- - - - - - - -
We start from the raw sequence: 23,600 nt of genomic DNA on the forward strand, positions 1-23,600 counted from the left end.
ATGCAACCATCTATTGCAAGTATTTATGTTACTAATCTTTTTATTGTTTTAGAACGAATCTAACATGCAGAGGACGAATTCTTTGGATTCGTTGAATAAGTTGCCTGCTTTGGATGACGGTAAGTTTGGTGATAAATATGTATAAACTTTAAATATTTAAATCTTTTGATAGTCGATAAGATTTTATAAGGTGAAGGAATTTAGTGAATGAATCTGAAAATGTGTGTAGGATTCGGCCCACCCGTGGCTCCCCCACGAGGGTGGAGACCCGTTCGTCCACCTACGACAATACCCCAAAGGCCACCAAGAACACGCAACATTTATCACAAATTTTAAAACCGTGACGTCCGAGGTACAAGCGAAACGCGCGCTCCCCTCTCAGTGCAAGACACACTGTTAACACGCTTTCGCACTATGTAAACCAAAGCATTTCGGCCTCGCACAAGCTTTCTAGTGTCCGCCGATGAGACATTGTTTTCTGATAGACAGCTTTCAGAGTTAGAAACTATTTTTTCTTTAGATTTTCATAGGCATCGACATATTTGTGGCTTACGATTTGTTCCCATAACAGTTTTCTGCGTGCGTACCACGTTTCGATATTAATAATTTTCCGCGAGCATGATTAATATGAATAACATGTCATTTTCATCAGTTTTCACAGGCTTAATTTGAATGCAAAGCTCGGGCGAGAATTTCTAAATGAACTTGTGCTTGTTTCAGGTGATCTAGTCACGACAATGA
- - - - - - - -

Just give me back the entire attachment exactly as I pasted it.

We start from the raw sequence: 23,600 nt of genomic DNA on the forward strand, positions 1-23,600 counted from the left end.
ATGCAACCATCTATTGCAAGTATTTATGTTACTAATCTTTTTATTGTTTTAGAACGAATCTAACATGCAGAGGACGAATTCTTTGGATTCGTTGAATAAGTTGCCTGCTTTGGATGACGGTAAGTTTGGTGATAAATATGTATAAACTTTAAATATTTAAATCTTTTGATAGTCGATAAGATTTTATAAGGTGAAGGAATTTAGTGAATGAATCTGAAAATGTGTGTAGGATTCGGCCCACCCGTGGCTCCCCCACGAGGGTGGAGACCCGTTCGTCCACCTACGACAATACCCCAAAGGCCACCAAGAACACGCAACATTTATCACAAATTTTAAAACCGTGACGTCCGAGGTACAAGCGAAACGCGCGCTCCCCTCTCAGTGCAAGACACACTGTTAACACGCTTTCGCACTATGTAAACCAAAGCATTTCGGCCTCGCACAAGCTTTCTAGTGTCCGCCGATGAGACATTGTTTTCTGATAGACAGCTTTCAGAGTTAGAAACTATTTTTTCTTTAGATTTTCATAGGCATCGACATATTTGTGGCTTACGATTTGTTCCCATAACAGTTTTCTGCGTGCGTACCACGTTTCGATATTAATAATTTTCCGCGAGCATGATTAATATGAATAACATGTCATTTTCATCAGTTTTCACAGGCTTAATTTGAATGCAAAGCTCGGGCGAGAATTTCTAAATGAACTTGTGCTTGTTTCAGGTGATCTAGTCACGACAATGA